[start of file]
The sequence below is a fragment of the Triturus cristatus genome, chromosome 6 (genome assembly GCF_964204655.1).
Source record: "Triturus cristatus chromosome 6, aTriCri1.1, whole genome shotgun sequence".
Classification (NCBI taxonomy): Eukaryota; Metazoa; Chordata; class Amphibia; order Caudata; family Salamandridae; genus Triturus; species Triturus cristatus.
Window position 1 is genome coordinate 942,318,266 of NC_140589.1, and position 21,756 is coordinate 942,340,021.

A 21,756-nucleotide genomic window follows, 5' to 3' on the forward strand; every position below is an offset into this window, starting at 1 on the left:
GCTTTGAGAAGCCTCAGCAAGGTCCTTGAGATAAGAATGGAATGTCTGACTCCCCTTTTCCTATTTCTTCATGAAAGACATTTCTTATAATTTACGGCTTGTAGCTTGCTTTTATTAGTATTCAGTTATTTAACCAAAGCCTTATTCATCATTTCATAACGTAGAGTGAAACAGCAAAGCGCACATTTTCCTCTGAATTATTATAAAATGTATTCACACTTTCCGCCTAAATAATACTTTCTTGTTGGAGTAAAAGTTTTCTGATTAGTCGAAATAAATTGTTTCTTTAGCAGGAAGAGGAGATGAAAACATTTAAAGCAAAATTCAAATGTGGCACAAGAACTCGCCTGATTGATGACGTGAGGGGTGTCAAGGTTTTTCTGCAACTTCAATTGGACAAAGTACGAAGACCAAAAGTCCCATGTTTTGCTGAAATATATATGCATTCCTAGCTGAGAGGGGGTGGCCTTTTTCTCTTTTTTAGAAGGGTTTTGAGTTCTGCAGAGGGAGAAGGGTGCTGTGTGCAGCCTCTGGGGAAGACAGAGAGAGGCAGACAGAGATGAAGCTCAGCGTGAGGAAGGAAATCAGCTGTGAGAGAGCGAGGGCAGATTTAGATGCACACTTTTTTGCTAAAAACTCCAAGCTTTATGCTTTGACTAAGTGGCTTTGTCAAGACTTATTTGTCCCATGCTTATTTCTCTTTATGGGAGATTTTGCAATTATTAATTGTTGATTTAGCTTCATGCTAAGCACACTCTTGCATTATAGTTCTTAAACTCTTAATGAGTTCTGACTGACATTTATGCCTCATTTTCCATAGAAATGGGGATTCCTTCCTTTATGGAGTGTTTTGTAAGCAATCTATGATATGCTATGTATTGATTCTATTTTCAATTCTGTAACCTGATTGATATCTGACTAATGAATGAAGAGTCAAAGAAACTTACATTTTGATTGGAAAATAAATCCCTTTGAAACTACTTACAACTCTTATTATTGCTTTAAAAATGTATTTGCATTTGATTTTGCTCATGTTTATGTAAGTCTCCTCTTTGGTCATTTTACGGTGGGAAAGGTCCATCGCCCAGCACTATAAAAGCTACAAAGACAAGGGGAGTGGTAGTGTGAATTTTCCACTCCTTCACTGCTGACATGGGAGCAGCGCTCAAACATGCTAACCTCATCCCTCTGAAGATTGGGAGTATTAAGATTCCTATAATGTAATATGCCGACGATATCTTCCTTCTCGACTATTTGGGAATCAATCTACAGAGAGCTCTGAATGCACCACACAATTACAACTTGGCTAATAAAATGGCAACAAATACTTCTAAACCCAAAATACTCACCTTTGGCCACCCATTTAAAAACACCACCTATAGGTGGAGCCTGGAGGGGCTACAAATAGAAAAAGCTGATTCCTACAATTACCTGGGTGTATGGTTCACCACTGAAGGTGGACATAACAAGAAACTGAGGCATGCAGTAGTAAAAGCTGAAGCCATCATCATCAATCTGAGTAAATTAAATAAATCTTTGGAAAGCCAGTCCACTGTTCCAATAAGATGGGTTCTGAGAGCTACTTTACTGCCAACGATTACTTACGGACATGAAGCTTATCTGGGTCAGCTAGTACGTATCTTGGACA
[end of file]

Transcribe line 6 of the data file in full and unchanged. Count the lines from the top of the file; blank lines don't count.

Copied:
GCTTTGAGAAGCCTCAGCAAGGTCCTTGAGATAAGAATGGAATGTCTGACTCCCCTTTTCCTATTTCTTCATGAAAGACATTTCTTATAATTTACGGCTTGTAGCTTGCTTTTATTAGTATTCAGTTATTTAACCAAAGCCTTATTCATCATTTCATAACGTAGAGTGAAACAGCAAAGCGCACATTTTCCTCTGAATTATTATAAAATGTATTCACACTTTCCGCCTAAATAATACTTTCTTGTTGGAGTAAAAGTTTTCTGATTAGTCGAAATAAATTGTTTCTTTAGCAGGAAGAGGAGATGAAAACATTTAAAGCAAAATTCAAATGTGGCACAAGAACTCGCCTGATTGATGACGTGAGGGGTGTCAAGGTTTTTCTGCAACTTCAATTGGACAAAGTACGAAGACCAAAAGTCCCATGTTTTGCTGAAATATATATGCATTCCTAGCTGAGAGGGGGTGGCCTTTTTCTCTTTTTTAGAAGGGTTTTGAGTTCTGCAGAGGGAGAAGGGTGCTGTGTGCAGCCTCTGGGGAAGACAGAGAGAGGCAGACAGAGATGAAGCTCAGCGTGAGGAAGGAAATCAGCTGTGAGAGAGCGAGGGCAGATTTAGATGCACACTTTTTTGCTAAAAACTCCAAGCTTTATGCTTTGACTAAGTGGCTTTGTCAAGACTTATTTGTCCCATGCTTATTTCTCTTTATGGGAGATTTTGCAATTATTAATTGTTGATTTAGCTTCATGCTAAGCACACTCTTGCATTATAGTTCTTAAACTCTTAATGAGTTCTGACTGACATTTATGCCTCATTTTCCATAGAAATGGGGATTCCTTCCTTTATGGAGTGTTTTGTAAGCAATCTATGATATGCTATGTATTGATTCTATTTTCAATTCTGTAACCTGATTGATATCTGACTAATGAATGAAGAGTCAAAGAAACTTACATTTTGATTGGAAAATAAATCCCTTTGAAACTACTTACAACTCTTATTATTGCTTTAAAAATGTATTTGCATTTGATTTTGCTCATGTTTATGTAAGTCTCCTCTTTGGTCATTTTACGGTGGGAAAGGTCCATCGCCCAGCACTATAAAAGCTACAAAGACAAGGGGAGTGGTAGTGTGAATTTTCCACTCCTTCACTGCTGACATGGGAGCAGCGCTCAAACATGCTAACCTCATCCCTCTGAAGATTGGGAGTATTAAGATTCCTATAATGTAATATGCCGACGATATCTTCCTTCTCGACTATTTGGGAATCAATCTACAGAGAGCTCTGAATGCACCACACAATTACAACTTGGCTAATAAAATGGCAACAAATACTTCTAAACCCAAAATACTCACCTTTGGCCACCCATTTAAAAACACCACCTATAGGTGGAGCCTGGAGGGGCTACAAATAGAAAAAGCTGATTCCTACAATTACCTGGGTGTATGGTTCACCACTGAAGGTGGACATAACAAGAAACTGAGGCATGCAGTAGTAAAAGCTGAAGCCATCATCATCAATCTGAGTAAATTAAATAAATCTTTGGAAAGCCAGTCCACTGTTCCAATAAGATGGGTTCTGAGAGCTACTTTACTGCCAACGATTACTTACGGACATGAAGCTTATCTGGGTCAGCTAGTACGTATCTTGGACA